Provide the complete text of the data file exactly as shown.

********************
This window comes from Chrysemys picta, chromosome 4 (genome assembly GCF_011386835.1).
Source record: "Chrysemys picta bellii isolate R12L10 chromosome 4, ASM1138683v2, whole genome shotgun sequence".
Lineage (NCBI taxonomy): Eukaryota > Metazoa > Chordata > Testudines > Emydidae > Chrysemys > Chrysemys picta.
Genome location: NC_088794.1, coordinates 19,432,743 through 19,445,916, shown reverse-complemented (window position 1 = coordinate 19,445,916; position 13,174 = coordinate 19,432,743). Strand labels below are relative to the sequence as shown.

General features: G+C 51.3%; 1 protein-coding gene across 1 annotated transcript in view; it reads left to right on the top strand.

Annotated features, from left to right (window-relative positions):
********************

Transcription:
This window comes from Chrysemys picta, chromosome 4 (genome assembly GCF_011386835.1).
Source record: "Chrysemys picta bellii isolate R12L10 chromosome 4, ASM1138683v2, whole genome shotgun sequence".
Lineage (NCBI taxonomy): Eukaryota > Metazoa > Chordata > Testudines > Emydidae > Chrysemys > Chrysemys picta.
Genome location: NC_088794.1, coordinates 19,432,743 through 19,445,916, shown reverse-complemented (window position 1 = coordinate 19,445,916; position 13,174 = coordinate 19,432,743). Strand labels below are relative to the sequence as shown.

General features: G+C 51.3%; 1 protein-coding gene across 1 annotated transcript in view; it reads left to right on the top strand.

Annotated features, from left to right (window-relative positions):